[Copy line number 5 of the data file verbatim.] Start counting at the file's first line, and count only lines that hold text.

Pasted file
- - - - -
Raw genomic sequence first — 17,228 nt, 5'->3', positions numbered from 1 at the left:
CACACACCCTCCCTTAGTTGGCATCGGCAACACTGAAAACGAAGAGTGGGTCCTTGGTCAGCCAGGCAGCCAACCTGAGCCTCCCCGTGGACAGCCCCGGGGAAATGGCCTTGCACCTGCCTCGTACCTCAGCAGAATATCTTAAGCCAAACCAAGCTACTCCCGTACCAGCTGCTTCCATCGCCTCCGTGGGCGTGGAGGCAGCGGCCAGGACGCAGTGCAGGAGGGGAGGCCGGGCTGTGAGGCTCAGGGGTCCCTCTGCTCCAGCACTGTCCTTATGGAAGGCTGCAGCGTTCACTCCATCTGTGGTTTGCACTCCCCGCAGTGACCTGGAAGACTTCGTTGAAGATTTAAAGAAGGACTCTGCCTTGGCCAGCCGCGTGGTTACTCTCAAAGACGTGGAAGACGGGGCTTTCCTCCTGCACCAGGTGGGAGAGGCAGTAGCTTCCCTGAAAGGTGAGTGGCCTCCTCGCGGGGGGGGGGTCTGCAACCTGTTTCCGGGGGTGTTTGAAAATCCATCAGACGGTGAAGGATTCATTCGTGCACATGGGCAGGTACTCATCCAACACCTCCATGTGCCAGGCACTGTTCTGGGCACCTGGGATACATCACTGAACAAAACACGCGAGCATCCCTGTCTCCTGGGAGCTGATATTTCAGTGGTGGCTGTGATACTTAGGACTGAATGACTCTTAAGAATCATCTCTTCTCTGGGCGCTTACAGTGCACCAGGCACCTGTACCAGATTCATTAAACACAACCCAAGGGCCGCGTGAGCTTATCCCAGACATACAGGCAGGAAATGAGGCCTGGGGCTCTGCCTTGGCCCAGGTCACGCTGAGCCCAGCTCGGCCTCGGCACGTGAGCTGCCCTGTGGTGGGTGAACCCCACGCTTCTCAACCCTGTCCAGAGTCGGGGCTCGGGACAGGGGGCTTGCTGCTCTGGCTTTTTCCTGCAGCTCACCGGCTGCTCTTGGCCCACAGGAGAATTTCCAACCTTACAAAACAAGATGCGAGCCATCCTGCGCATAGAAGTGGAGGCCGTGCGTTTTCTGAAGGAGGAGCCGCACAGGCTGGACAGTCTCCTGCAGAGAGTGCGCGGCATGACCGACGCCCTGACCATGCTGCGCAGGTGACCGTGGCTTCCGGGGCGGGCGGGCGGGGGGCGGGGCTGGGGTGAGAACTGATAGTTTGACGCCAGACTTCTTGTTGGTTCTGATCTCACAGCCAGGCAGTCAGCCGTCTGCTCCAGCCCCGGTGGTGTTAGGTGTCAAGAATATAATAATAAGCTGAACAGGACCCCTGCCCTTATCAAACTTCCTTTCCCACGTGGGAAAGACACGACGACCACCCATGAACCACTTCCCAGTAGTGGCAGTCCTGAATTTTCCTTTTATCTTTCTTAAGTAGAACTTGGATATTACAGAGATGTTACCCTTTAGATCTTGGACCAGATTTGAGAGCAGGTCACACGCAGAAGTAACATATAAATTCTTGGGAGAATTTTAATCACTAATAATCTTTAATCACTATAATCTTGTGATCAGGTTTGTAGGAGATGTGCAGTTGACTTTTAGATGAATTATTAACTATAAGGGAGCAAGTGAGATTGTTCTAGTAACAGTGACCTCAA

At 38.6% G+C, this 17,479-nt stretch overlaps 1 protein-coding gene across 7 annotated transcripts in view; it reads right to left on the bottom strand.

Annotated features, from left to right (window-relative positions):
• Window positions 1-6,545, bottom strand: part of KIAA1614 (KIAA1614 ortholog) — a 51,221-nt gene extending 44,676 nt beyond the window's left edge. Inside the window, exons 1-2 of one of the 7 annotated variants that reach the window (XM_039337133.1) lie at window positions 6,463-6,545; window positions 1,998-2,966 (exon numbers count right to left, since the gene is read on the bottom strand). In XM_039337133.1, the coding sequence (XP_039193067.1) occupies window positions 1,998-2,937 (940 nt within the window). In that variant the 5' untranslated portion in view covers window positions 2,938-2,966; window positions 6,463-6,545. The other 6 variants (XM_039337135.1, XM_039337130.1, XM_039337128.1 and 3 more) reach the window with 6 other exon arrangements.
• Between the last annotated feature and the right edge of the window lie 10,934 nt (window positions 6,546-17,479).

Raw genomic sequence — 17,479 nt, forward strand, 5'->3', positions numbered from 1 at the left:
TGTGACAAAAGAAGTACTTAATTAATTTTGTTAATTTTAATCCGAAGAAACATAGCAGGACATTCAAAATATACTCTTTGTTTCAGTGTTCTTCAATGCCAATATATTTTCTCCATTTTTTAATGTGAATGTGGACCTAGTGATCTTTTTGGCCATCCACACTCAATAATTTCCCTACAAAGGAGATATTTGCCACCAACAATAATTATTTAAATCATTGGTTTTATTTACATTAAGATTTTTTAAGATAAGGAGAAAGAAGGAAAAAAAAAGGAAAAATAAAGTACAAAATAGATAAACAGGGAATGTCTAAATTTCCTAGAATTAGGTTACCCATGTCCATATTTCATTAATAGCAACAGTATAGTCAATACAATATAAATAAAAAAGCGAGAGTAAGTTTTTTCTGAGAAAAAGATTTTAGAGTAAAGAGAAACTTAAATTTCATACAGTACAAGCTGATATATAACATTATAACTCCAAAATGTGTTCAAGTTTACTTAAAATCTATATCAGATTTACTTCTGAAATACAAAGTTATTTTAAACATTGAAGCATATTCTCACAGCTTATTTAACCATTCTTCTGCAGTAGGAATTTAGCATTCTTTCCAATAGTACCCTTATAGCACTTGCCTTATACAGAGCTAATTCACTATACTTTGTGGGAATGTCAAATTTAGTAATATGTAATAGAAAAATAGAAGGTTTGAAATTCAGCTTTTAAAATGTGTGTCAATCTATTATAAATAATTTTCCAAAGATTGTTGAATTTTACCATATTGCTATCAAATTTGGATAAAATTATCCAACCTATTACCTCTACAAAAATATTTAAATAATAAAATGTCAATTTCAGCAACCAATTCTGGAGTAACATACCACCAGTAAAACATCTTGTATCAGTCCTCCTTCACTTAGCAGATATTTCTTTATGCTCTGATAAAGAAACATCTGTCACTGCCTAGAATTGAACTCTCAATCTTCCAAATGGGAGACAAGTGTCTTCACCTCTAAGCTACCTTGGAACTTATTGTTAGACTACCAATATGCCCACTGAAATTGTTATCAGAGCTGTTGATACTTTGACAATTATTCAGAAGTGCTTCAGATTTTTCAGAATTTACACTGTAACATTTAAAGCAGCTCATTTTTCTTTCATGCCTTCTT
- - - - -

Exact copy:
• Window positions 1-6,545, bottom strand: part of KIAA1614 (KIAA1614 ortholog) — a 51,221-nt gene extending 44,676 nt beyond the window's left edge. Inside the window, exons 1-2 of one of the 7 annotated variants that reach the window (XM_039337133.1) lie at window positions 6,463-6,545; window positions 1,998-2,966 (exon numbers count right to left, since the gene is read on the bottom strand). In XM_039337133.1, the coding sequence (XP_039193067.1) occupies window positions 1,998-2,937 (940 nt within the window). In that variant the 5' untranslated portion in view covers window positions 2,938-2,966; window positions 6,463-6,545. The other 6 variants (XM_039337135.1, XM_039337130.1, XM_039337128.1 and 3 more) reach the window with 6 other exon arrangements.